So, with House of Assassins about to be officially released next month (it’s a solid entry in the series which is his best work yet), I figured I’d work up one of these posts: which actors would be best in the movie of a book of your choice. Fair warning: my picks get kinda weird. My previous efforts (Nine Movie Stars in Amber) featured actors from (mostly) Golden Age Hollywood.
Now, The Saga of the Forgotten Warrior takes place on a fantasy (but secretly SF) world with a strong Indian/Asian flavor. Think Zelazny’s Lord of Light, but without the immortal gods who remember Earth That Was and control sophisticated technology.
So naturally, I imagined the cast as being all Chinese or Japanese. Well, they aren’t paying me to do this, ya know.
(SPOILERS FOR BOTH BOOKS: YOU HAVE BEEN WARNED)
Ashok Vadal – Tatsuya Nakadai.
Our hero, something of a cross between a Terminator, a samurai, and a Knight Templar.
Ashok has been shaped, forged, and bound his entire life into being the perfect weapon of the Law, its servant and its most powerful enforcer….until one day, somehow, he breaks free. It’s as much a shock to him as it is to everyone else.
I feel Nakadai is right for the role because he has not only has the physicality to portray the world’s greatest living swordsman, but also the acting chops to show the cold, tortured soul beneath it.
Thera – Cheng Pei Pei
Thera is a woman of the warrior caste, ostensibly the bodyguard of Keta, the Keeper of Names. An expert in staying alive she claims to stay with the Rebellion only because it’s well-funded.
Spoiler: she’s lying.
“So, they have to go and rescue the prophet of the forgotten god.”
“Why does the prophet need rescuing?”
“Because she got kidnapped by these evil wizards who turned into giant eagles, they sensed the magic in her–exactly what the god is, or is doing to her isn’t clear, so they didn’t know either, so they just grabbed her so they could find out.”
“The prophet is a woman?”
“Well, she’s….she’s secretly the prophet. She’s pretending to be the pretend prophet’s bodyguard. The guy who is actually just organizing the rebellion.”
“Oh, I see. Heh, Correia sold out.”
“He sold out to political correctness. Could have happened to anyone. And the audience demands, I guess. Making the hero a woman.”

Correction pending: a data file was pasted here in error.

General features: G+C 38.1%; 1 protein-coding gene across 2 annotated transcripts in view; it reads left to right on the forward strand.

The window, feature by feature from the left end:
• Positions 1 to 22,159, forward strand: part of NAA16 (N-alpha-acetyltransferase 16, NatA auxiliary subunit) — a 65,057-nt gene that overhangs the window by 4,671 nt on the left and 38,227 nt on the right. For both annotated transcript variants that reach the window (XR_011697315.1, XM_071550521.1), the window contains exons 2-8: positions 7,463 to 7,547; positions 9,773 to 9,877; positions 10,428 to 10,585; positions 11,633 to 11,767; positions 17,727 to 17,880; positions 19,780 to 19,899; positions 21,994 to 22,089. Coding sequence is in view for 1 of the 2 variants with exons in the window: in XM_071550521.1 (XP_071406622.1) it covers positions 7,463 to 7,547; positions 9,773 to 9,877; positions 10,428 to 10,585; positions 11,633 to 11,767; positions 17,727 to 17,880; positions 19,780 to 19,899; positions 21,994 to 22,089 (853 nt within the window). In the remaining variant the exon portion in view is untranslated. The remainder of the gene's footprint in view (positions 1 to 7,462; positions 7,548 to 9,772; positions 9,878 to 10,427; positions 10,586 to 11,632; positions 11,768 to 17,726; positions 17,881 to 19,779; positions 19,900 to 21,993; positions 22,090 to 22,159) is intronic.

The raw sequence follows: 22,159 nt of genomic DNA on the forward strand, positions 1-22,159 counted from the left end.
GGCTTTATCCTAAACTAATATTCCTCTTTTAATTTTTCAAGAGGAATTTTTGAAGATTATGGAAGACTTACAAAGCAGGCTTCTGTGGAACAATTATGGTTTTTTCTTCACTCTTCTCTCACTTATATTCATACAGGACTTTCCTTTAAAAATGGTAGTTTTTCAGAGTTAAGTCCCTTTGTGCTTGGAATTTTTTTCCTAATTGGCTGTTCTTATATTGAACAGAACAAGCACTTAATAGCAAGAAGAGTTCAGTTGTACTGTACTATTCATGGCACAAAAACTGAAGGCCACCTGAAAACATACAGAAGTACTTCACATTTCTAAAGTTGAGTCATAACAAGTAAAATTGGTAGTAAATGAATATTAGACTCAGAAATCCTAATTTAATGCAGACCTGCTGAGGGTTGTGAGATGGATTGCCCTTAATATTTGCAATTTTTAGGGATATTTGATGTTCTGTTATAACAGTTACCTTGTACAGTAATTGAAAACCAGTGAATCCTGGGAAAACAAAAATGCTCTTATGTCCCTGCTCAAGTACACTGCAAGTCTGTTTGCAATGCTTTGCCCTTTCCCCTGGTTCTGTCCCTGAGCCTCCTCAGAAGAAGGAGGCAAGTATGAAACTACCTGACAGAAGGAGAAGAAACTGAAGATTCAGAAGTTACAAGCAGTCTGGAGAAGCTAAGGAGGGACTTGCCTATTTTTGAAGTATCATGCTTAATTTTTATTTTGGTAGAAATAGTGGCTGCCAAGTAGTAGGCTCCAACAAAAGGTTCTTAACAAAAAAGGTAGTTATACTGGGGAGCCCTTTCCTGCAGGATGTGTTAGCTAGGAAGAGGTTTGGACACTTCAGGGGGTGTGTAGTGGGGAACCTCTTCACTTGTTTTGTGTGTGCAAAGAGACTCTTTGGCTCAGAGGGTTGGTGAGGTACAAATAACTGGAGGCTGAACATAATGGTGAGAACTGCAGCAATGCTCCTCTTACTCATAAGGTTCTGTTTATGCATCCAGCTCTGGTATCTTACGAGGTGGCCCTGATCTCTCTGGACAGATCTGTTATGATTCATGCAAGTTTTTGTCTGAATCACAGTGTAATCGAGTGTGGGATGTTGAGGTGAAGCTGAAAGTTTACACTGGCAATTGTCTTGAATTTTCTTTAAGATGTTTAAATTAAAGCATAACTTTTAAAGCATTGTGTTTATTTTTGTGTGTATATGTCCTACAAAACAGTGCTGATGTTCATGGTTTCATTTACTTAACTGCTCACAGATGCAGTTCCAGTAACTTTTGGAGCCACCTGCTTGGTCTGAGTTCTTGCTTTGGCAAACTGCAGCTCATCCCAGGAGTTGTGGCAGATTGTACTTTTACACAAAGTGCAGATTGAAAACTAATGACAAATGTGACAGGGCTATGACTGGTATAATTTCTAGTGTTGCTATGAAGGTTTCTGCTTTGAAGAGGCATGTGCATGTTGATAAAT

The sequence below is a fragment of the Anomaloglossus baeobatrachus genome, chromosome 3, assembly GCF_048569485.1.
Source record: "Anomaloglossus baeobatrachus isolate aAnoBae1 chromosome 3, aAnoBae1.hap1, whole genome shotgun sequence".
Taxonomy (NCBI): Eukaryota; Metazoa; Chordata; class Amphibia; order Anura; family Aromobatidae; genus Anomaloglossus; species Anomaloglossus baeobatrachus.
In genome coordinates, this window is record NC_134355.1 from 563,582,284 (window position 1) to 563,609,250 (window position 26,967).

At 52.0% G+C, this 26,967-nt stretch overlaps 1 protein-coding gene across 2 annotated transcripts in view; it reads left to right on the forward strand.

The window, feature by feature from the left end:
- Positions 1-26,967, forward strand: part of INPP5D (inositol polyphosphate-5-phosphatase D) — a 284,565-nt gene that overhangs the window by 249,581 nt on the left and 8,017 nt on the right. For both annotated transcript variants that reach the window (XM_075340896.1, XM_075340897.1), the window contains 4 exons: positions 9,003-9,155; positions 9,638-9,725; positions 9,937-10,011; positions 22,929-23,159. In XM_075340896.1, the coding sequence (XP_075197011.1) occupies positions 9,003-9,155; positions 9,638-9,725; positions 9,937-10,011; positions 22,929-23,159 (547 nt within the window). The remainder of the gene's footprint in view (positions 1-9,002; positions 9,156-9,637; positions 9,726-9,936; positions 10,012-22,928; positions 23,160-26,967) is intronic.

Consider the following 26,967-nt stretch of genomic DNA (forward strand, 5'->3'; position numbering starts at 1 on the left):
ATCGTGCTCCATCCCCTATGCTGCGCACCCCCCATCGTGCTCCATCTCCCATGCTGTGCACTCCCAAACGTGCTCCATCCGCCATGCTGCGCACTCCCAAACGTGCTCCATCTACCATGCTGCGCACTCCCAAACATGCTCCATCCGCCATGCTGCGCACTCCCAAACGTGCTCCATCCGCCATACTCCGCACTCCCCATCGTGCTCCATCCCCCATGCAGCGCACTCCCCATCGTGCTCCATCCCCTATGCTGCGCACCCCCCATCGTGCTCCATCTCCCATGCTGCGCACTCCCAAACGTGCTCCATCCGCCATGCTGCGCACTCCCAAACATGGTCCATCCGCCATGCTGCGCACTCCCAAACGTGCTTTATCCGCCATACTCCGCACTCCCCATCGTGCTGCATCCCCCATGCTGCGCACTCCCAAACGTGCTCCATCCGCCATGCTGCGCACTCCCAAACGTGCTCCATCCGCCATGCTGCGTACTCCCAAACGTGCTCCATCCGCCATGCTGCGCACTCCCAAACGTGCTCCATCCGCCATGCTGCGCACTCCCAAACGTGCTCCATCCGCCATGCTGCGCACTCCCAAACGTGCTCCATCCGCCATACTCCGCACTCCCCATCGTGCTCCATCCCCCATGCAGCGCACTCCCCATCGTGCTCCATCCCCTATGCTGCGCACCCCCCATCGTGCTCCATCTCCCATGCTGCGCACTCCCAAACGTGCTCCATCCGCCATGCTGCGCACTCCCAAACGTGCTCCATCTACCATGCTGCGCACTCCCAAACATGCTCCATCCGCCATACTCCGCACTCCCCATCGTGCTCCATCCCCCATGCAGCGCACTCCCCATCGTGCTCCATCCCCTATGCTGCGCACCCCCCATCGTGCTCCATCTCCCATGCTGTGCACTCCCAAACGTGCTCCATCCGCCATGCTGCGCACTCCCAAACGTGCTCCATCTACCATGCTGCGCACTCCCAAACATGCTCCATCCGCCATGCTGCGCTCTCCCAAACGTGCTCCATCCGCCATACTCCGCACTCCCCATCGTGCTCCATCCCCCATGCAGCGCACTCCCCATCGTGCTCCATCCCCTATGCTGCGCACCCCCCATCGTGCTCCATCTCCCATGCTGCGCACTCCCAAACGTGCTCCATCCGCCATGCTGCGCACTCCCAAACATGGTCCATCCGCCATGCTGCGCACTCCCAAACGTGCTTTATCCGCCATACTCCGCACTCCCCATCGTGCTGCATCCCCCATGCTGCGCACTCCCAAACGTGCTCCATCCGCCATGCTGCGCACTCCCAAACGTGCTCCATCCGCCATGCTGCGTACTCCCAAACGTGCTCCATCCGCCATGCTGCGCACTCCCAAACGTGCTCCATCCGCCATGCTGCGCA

“No, the hero is Ashok. He’s this guy who–“
“But you said she’s a bodyguard. Correia sold out.”
“She–what–no, she’s the bodyguard because she uses stealth and trickery, not brute force.”
“Uh-huh, and I’ll bet she’s very well dressed while she does it, too.”
“[deep breath]…actually, she wears a long coat in both books. I don’t know why you have to cast aspersions just because you assume something–“
“Why are you getting upset? It’s fine to write stories however way you like them. And men like stories like this, too. Especially if the heroine isn’t well dressed.”
Keta – I’ll admit, this one I don’t know. But Asian cinema never seems to have trouble casting “those skinny guys with a lot of teeth,” who trot around after the hero and annoy them, so…
Keta is a key role, however, because he’s someone who is simultaneously a deep thinker, dreamer, and believer, charismatic and compelling…and deeply annoying. He’s someone who has created something truly remarkable…but who has no idea of how he’s done it, and is desperately making stuff up as he goes. The actor would have to pull of someone who is all at once faintly comical, compelling, and deeply sincere.
Jagdish – Tak Sakaguchi.
Jagdish is a guy who got dishonored (in a fight with Ashok), and who intends to regain his honor (by fighting Ashok). However, in order to gain the skill necessary to defeat Ashok fairly in a duel, he needs to take swordsmanship lessons. (Provided by Ashok.) The logic of this progression escapes everybody except Jagdish.